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FDA Grants Accelerated Approval to Nivolumab in Combination With Ipilimumab in BRAF V600 Wild-Type, Unresectable, or Metastatic Melanoma

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Key Points

  • The FDA is scheduled to make a decision on this application by January 23, 2016.
  • Approval was based on demonstration of an increase in the objective response rate, prolonged response durations, and improvement in progression-free survival in the phase III CheckMate 067 study.

On September 30, 2015, the U.S. Food and Drug Administration (FDA) granted accelerated approval to nivolumab (Opdivo) in combination with ipilimumab (Yervoy) for the treatment of patients with BRAF V600 wild-type, unresectable, or metastatic melanoma. The FDA is scheduled to make a decision on this application by January 23, 2016.

Approval was based on demonstration of an increase in the objective response rate, prolonged response durations, and improvement in progression-free survival in the phase III CheckMate 067 study, an international, multicenter, double-blind, randomized, two-arm, active-controlled trial in patients who were previously untreated for unresectable or metastatic, BRAF V600 wild-type melanoma.

Trial Details

The clinical trial randomly assigned (2:1) 142 patients to receive nivolumab plus ipilimumab (n = 95) or ipilimumab plus placebo (n = 47). Randomization was stratified by BRAF V600 mutation status based on an FDA-approved test. 

Patients in the nivolumab-plus-ipilimumab arm received nivolumab at 1 mg/kg and ipilimumab at 3 mg/kg intravenously every 3 weeks for four doses, then nivolumab at 3 mg/kg every 2 weeks until disease progression or unacceptable toxicity. Patients in the ipilimumab arm received ipilimumab at 3 mg/kg and nivolumab-matched placebo intravenously every 3 weeks for four doses, followed by placebo. At the time of disease progression, patients on the ipilimumab arm were offered nivolumab at 3 mg/kg every 2 weeks.

Among the 109 patients with BRAF V600 wild-type melanoma, the median age was 66 years and ECOG performance score was 0 (84%) or 1 (15%). Forty-six percent had M1c disease and 20% had elevated baseline LDH.

The trial demonstrated a significant improvement in overall response rate (ORR). The ORR was 60% (95% confidence interval [CI] = 48%–71%) in the nivolumab plus ipilimumab group (n = 72) and 11% (95% CI = 3%–25%) in the ipilimumab group (n = 37), an improvement in ORR of 49% (95% CI = 31%–61%; P < .001).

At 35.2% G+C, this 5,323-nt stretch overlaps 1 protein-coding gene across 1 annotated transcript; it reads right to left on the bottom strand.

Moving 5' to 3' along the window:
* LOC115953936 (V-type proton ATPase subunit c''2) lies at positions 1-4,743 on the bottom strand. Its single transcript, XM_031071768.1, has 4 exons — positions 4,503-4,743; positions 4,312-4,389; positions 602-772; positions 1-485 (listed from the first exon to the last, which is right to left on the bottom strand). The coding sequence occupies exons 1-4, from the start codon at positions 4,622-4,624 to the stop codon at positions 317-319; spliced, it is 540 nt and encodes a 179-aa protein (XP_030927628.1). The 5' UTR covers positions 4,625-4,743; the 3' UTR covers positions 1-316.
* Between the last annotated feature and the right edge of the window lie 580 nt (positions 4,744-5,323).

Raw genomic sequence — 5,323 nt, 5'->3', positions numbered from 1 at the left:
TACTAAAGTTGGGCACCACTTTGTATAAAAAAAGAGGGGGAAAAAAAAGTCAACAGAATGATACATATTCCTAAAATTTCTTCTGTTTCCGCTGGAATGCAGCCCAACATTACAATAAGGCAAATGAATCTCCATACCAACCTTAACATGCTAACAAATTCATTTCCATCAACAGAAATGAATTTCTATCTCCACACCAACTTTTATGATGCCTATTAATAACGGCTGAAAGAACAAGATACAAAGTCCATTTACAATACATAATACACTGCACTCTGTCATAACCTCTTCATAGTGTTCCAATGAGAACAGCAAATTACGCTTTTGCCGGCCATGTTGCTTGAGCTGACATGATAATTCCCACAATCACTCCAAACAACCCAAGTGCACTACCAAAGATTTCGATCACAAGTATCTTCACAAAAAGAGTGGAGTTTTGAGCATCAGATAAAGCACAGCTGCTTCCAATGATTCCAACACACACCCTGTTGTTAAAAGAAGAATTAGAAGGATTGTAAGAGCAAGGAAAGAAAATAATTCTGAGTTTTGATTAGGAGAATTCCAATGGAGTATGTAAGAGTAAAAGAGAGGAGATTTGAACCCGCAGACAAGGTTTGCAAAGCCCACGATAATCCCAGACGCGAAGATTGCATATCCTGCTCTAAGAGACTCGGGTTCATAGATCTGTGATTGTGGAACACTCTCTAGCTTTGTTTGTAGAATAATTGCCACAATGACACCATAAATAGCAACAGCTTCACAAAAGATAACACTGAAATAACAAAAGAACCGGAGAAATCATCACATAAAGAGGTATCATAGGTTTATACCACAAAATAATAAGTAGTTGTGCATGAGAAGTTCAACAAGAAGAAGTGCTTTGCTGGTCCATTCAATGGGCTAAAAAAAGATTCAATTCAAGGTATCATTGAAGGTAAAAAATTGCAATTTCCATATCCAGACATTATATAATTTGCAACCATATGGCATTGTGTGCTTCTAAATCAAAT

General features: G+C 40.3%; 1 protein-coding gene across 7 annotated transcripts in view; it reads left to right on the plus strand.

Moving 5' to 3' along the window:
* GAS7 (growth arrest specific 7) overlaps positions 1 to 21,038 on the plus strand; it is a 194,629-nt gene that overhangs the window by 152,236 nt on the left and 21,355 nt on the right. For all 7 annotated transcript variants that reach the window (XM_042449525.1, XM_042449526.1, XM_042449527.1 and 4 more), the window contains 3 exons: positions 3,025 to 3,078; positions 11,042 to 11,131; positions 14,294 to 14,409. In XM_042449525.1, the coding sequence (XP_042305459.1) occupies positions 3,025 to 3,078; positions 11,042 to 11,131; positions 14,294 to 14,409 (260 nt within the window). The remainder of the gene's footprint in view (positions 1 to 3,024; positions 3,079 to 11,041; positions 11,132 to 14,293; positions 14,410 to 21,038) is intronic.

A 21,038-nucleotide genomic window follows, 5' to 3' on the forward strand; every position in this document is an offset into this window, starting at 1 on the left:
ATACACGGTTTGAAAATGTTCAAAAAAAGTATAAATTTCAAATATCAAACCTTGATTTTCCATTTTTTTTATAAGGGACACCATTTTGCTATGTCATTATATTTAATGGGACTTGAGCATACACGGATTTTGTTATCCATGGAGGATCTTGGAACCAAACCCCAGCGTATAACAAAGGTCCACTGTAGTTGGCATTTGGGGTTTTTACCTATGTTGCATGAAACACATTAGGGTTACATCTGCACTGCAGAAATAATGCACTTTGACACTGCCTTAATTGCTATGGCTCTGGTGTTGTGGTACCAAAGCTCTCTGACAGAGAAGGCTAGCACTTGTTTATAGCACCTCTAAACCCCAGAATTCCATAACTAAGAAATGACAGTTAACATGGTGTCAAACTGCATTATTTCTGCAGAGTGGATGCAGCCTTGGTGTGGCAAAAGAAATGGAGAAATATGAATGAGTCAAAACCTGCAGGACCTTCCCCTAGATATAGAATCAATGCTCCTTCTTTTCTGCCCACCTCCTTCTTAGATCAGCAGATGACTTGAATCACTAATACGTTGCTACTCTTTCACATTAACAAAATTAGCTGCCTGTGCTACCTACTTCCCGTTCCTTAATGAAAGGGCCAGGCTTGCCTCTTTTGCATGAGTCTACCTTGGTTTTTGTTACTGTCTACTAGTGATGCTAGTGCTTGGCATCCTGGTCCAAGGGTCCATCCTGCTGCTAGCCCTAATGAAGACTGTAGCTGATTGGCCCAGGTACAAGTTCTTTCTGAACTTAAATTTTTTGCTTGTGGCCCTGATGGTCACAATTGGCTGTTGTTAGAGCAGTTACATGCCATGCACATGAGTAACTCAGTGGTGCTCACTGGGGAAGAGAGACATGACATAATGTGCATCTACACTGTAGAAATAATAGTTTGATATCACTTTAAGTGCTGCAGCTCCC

Of the 43 patients with an objective response in the nivolumab-plus-ipilimumab group, 9 patients (21%) with response duration ranging from 3 to 7 months have had disease progression after response, died, or received subsequent therapy. The remaining 34 patients (79%) had ongoing responses at the time of final analysis; in 14 patients, the duration of ongoing responses is at least 6 months but less than 9 months, and in 20 patients, the duration of ongoing responses is at least 9 months.

In addition, there was a significant improvement in progression-free survival for the combination group compared with the ipilimumab group (hazard ratio = 0.40 [95% CI = 0.22–0.71], P < .002], with an estimated median progression-free survival of 8.9 and 4.7 months in the nivolumab-plus-ipilimumab and ipilimumab groups, respectively.

Recommended Dosing

When used in combination with ipilimumab, the recommended dose and schedule is nivolumab at 1 mg/kg administered as an intravenous infusion over 60 minutes, followed by ipilimumab on the same day, every 3 weeks for four doses. The recommended subsequent dose of nivolumab, as a single agent, is 3 mg/kg as an intravenous infusion over 60 minutes every 2 weeks until disease progression or unacceptable toxicity.

Full prescribing information is available here.

The content in this post has not been reviewed by the American Society of Clinical Oncology, Inc. (ASCO®) and does not necessarily reflect the ideas and opinions of ASCO®.


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